Class interest and the ‘attainment gap’

Neo-liberal governance in Scotland operates through social class. It reveals itself through a propensity for sociologically naïve constructions of issues. The attainment gap, a major educational policy focus, presents a model of working-class communities as deficient, whilst avoiding challenging those with the entrenched power whose class interests generate the supposed gap. Additionally, the technocratic definition of the gap in terms of the school curricular areas of literacy and numeracy represents a celebration of striving and thriving compatible with the priorities of neo-liberal capitalism. Rather than introducing greater meritocracy, more virulent types of strategies to maintain class privilege have emerged. The first of these entails control over the policy narrative of how attainment is defined, thereby allowing a process of naming and shaming to appear legitimate. The second is through what sociologist, Max Weber, described as social closure, where privileged groups hoard opportunities and deny access to them, the net effect of which is to create various social environments that are either more, or less, nurturing to educational success.

Judged through the results of national and international benchmarking attainment tests, the performance of children from what the government labels ‘less affluent areas’ of Scotland fell below that of affluent peers. Neighbourhood effects originating in affluence-differences at school level were to be rectified, through the Attainment Scotland Funding, which is the Scottish Government’s answer to closing the gap, and given to schools or local authorities in areas judged as having the greatest deprivation. The ostracisation by the government of a critical academic community in favour of more compliant voices has meant no attention was given to alternative views of the origins, and longevity, of this gap. So other potential ways of addressing it have been ignored. The reasons for government adversity to critical views of the attainment gap are to be found in the dependency relationship with the patronage it gives and it receives from these compliant voices. 

Several policies indicate why so-called ‘equity’ gaps will remain, and why this issue is conceptually much deeper than dominant political elites in parliament are prepared to admit. Firstly, the government’s decision to continue its support for private education in Scotland indicates it is not hopeful about communities divided by class. Weber demonstrated that elite groups practice ‘social closure’ to maintain their privilege by deploying social strategies that prevent others gaining access to valued economic, cultural and social resources. Closure entails opportunity hoarding and exclusive access to the hoarded resources. However effortful a group or individuals might be, this clandestine hoarding interferes with meritocratic flourishing by restricting important opportunities to the few. Secondly, the recent Scottish Budget increases taxation for those with salaries beyond £100,000pa by only a proportionately small extent. Members of this middle to upper-middle class are the main users of private education, with its access to privileged networks that will subsequently give competitive advantage in the market. By participating in this ‘club’ they are on the ‘right’ side of the closure barrier. Joseph Stiglitz has demonstrated that trickle-up, not down, characterises the origins of the documented increase in structural inequality over the past decade or more.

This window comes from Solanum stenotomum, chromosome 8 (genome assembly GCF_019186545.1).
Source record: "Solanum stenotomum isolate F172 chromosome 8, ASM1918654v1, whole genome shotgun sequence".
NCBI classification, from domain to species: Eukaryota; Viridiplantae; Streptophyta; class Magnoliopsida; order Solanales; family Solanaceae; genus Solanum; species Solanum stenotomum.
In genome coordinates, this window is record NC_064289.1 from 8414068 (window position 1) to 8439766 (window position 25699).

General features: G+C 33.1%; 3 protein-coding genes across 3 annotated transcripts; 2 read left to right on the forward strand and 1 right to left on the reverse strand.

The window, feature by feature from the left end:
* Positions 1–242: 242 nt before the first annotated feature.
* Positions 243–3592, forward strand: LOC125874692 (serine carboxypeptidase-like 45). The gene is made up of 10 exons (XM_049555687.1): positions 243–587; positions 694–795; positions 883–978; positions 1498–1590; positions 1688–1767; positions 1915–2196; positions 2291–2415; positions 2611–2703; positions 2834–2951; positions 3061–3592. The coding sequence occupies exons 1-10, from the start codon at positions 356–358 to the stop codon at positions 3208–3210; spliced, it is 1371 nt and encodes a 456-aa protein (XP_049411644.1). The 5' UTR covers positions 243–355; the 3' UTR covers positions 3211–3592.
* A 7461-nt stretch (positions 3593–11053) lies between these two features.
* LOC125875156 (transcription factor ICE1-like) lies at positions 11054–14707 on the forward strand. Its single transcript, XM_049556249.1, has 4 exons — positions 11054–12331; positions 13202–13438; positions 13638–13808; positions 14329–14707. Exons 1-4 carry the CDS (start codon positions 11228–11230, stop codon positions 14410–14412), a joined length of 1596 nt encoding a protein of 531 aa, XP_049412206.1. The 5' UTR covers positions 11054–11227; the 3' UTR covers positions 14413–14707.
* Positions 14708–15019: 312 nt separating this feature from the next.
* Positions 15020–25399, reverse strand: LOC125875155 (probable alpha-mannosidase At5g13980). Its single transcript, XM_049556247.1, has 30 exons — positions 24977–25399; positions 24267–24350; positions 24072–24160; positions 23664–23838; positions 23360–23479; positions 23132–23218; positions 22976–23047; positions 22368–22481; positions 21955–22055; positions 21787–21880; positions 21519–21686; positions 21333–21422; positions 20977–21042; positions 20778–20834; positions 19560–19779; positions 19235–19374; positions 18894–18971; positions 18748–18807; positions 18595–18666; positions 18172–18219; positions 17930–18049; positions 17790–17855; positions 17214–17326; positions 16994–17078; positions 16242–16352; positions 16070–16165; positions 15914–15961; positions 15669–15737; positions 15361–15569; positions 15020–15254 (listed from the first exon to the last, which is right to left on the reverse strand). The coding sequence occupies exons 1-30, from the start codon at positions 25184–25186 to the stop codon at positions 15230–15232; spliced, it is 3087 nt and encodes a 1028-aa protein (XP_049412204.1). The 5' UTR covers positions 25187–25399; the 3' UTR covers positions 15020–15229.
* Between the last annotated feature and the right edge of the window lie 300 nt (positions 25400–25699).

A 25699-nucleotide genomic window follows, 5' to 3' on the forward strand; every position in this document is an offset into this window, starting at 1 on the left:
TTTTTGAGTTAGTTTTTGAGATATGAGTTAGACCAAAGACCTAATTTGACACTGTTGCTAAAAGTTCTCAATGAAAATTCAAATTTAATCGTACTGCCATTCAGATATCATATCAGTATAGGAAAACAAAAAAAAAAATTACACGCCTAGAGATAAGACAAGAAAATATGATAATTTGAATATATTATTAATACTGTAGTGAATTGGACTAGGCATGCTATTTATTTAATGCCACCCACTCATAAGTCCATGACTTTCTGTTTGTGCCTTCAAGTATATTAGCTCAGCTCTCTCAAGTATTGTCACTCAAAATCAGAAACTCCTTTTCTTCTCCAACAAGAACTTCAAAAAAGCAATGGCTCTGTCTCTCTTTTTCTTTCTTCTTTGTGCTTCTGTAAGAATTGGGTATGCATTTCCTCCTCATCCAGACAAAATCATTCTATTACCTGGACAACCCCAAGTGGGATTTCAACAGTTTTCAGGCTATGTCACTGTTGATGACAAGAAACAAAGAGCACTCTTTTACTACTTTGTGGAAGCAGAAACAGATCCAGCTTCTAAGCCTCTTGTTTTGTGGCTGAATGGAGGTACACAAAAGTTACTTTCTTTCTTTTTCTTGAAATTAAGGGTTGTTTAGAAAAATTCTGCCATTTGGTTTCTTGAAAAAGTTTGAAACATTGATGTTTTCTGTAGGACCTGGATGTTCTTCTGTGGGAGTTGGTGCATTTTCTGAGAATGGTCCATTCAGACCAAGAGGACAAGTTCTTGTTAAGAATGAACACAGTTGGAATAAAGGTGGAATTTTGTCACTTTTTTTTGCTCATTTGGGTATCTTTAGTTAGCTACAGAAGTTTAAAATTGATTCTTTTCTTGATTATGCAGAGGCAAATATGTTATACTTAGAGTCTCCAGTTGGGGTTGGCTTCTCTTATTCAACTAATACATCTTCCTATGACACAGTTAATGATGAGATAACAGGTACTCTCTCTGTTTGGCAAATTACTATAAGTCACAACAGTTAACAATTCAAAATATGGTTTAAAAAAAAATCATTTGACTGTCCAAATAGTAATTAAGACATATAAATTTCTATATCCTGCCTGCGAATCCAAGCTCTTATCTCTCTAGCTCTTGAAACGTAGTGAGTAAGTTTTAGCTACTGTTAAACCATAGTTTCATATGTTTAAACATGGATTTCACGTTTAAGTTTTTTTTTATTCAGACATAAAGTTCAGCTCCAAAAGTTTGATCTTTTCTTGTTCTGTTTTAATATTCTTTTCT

The attainment gap, therefore, has its origins in class conflict. Returning to the first strategy, from time to time those lower down in the class pyramid must be subjected to naming and shaming in order to encourage them to self-blame rather than demand a more just distribution of resources. The narrative framing the attainment gap allows the issue of private schooling to stay off the policy agenda. The attainment gap logic willfully ignores the fact that the sources of this gap lie within practices of closure and opportunity hoarding practiced for centuries and supported by private systems of schooling, open mainly to the most affluent families. Differentials in performance may have been proven to exist across schools within the state sector. It does not follow on this basis, however, that this is the only equity difference. Others are politically more contentious for government to provoke into public debate and thus their ‘testing’ of the source of the gap is quietly overlooked. So, a class analysis of the attainment gap is not congruent with keeping wealthy patrons on side, nor would such an analysis help to keep open the revolving door of privilege. In British politics, this dynamic of self-seeking privilege is a notorious feature of those elites who move from political posts into jobs in industries with which they have previously networked during their tenure in political office.

Chris Holligan is a professor in the fields of education, sociology and criminology at the University of the West of Scotland.

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